So...what should we consider? Relationships of equality--the particpants should be ale to "share" as equals. The encounter should be meanfingful--participants must feel that have something to offer. The nature of that "something" should not be fall under what we could ethically label as "interference". Finally, everything should be, entirely, voluntary; which, I guess, would be why I would be reluctant to assign it for class because then its never entirely voluntary, even if it is optional.

As I understand it, Service Learning which is coerced in any fashion, actually, backfires. Those students who were required to participate end up volunteering less in later life than those who didn't (saw that in a social psych text).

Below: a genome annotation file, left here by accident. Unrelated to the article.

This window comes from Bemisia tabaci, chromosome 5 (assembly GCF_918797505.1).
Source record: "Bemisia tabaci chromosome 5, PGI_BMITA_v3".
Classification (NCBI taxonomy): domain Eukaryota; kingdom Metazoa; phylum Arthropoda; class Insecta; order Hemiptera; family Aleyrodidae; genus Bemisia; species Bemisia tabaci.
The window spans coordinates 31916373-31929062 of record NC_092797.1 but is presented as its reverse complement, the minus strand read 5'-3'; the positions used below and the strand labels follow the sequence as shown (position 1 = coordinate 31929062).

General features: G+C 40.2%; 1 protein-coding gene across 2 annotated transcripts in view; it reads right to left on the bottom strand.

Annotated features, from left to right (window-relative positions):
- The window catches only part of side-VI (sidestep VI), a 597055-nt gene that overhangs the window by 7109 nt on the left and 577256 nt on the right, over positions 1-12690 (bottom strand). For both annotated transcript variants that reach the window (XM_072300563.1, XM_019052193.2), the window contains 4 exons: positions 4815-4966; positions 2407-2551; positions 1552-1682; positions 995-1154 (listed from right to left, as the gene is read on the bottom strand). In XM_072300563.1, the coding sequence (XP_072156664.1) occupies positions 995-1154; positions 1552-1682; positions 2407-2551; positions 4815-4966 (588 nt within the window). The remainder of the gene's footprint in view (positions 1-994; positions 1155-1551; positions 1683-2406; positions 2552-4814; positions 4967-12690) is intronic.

Discussion? Thoughts?

(I like the idea of "mentoring" (my word for your explanation) ESL students. Wonderful program. But should they get academic credit for it? Should it be part of a class? What is the goal? What will be learned? (I mean these to be real, philosphical questions not rhetorical--I really am asking.)